Most of these observations were based on serious accomplishments in Franklin’s life. Like Jonathan Swift, the Anglo-Irish clergyman and satirist of the seventeenth century, who greatly influenced Franklin, and Mark Twain, who carried on that rich tradition in a later century, Franklin loved to skewer the comfortable by making sport of their foibles.
Franklin began his public writing at the age of sixteen, with his Silence Dogood letters, in which he claimed to be a widow in her forties.
Included are "The Letter to a Royal Academy"; "On Choosing a Mistress"; "Rules on Making Oneself Disagreeable"; and other jibes.
Franklin's irrepressible wit found an outlet in perpetrating hoaxes, attacking marriage and other sacred cows, and skewering the English Parliament.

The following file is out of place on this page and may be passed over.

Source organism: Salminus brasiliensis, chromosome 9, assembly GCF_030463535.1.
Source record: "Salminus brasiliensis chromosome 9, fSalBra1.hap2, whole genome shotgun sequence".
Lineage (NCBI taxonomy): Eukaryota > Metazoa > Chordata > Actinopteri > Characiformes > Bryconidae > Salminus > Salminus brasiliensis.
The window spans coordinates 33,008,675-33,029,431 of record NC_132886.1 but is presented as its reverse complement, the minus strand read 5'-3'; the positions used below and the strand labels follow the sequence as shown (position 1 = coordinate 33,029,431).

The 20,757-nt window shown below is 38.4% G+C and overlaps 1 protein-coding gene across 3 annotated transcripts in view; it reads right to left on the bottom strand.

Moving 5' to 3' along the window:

The young man is overflowing with sexual desire, and the writer strongly advises that he marry, going on to state the case for such a union.
The young man states objections and impediments to marriage, and the writer replies, reluctantly, that if he must take a mistress, it is better to take an older one than a younger one.
In 1990, when first published, these views would have been considered even more extremist than they are today, and while BF might have expressed the views that CJ puts in his mouth, he surely would have done so with more facility and wit than CJ manages to muster in his leaden tongued harangue.
While some of BF's writings are rhetorical gems they are 18th C usage and would be tough going for any 21st C.
He includes physiological descriptions as well as emotional reasons for this approach.
He concludes by saying that “ a younger woman will be disappointed, but an older one will be grateful.” Sci/bdorsey1/41docs/51In his business and political career, as well as his personal relationships, Benjamin Franklin had occasion to engage in conversation with a variety of people.